“The incidental question is whether the discretion exercised by the Registrar to proceed with the suspension of the Managing Committee without providing an opportunity to the Committee to state its objections and without consulting the Unions and financing Banks is arbitrary and liable to be interfered with by this Court. ............................................................................ ......

19. In the light of the above principles, if Ext.P7 order is examined, it would be apparent that the Committee which assumed office on 1.1.2019 was suspended for a period of 6 months mainly for the laches of the previous Managing Committee. This fact is clearly evident from Ext.P2 report which is dated 18.12.2019. The Registrar chose to suspend the petitioner without complying with the mandatory formalities like calling for objection and consultation as according to him, the Society would manage to interfere with the inquiry which is being conducted under Section 65 of the Act.”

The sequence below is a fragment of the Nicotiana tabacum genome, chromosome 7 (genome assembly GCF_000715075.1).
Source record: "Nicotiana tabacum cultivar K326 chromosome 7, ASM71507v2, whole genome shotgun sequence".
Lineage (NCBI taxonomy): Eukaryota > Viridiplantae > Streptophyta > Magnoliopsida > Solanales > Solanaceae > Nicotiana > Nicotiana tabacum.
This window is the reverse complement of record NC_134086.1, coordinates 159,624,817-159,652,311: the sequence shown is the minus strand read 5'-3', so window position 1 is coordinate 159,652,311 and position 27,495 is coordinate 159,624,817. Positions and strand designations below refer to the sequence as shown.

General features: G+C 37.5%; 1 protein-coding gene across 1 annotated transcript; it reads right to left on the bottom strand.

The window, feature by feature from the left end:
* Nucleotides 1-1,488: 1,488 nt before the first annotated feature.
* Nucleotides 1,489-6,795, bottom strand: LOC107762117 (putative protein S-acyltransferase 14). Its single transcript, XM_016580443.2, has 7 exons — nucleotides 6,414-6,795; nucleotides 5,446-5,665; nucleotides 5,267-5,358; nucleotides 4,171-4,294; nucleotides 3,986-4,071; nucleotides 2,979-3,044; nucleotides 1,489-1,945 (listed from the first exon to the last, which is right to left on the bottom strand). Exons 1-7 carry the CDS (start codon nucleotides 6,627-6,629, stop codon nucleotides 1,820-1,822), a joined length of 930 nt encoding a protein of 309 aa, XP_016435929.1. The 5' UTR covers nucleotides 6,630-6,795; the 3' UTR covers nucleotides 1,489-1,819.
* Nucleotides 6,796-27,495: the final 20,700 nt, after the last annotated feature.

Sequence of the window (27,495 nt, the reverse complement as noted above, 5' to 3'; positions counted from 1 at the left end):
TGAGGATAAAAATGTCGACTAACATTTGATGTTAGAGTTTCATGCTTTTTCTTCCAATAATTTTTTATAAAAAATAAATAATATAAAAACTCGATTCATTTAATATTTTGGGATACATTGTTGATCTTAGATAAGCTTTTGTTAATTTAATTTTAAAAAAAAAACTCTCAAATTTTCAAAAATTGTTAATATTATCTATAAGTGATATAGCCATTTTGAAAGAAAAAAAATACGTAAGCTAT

11. It is a fact that the learned Single Judge did not hold in clear terms as to whether Ext.P7 is an order of suspension or whether it is an order of supersession, of the Committee, as can be seen from the afore-extracted portions from the impugned judgment. The latter part of paragraph 19 that “The Registrar chose to suspend the petitioner without complying with the mandatory formalities like calling for objection and consultation as according to him, the Society would manage to interfere with the inquiry which is being conducted under Section 65 of the Act” and the action in placing reliance on the aforesaid decisions would suggest that the learned Single Judge has actually treated Ext.P7 as order of suspension and not as an order of supersession though the afore-mentioned decisions were relied on to quash Ext.P7 and to issue further directions, referred to hereinbefore.